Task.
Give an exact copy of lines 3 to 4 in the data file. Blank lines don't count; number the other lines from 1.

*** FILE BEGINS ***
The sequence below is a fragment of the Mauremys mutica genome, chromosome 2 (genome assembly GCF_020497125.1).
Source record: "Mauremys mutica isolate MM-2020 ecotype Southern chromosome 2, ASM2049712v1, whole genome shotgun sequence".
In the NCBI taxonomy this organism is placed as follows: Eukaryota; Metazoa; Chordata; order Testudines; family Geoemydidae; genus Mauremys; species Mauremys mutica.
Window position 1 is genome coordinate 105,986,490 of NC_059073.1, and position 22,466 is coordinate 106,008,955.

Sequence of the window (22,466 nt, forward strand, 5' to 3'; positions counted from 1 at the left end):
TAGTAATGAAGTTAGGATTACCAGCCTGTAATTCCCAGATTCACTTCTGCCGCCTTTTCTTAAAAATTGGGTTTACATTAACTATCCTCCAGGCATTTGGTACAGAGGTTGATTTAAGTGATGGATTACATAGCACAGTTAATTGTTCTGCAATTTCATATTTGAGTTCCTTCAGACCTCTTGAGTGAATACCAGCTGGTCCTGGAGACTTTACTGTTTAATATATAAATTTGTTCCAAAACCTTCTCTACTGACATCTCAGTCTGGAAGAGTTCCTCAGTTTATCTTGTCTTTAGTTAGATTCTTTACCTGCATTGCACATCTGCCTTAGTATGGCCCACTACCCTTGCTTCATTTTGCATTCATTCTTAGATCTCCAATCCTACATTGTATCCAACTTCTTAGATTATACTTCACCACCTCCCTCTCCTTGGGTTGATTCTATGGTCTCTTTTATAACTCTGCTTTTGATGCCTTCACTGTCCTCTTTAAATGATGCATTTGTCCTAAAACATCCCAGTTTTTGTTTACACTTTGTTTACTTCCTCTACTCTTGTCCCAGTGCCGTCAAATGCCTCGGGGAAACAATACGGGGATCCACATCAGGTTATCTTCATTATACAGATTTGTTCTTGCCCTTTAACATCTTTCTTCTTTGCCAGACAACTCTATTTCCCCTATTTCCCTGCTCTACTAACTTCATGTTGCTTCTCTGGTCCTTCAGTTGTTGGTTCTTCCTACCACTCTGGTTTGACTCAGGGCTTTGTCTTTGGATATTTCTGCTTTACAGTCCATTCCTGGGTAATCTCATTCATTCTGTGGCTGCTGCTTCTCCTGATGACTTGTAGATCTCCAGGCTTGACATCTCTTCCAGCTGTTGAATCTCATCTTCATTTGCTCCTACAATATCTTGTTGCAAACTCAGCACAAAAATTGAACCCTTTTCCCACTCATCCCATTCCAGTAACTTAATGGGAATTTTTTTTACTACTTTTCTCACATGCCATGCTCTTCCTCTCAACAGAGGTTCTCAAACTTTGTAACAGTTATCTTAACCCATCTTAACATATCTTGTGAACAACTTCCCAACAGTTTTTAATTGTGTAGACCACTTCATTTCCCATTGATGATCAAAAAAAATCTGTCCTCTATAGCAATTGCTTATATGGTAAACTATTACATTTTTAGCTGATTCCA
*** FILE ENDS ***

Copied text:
In the NCBI taxonomy this organism is placed as follows: Eukaryota; Metazoa; Chordata; order Testudines; family Geoemydidae; genus Mauremys; species Mauremys mutica.
Window position 1 is genome coordinate 105,986,490 of NC_059073.1, and position 22,466 is coordinate 106,008,955.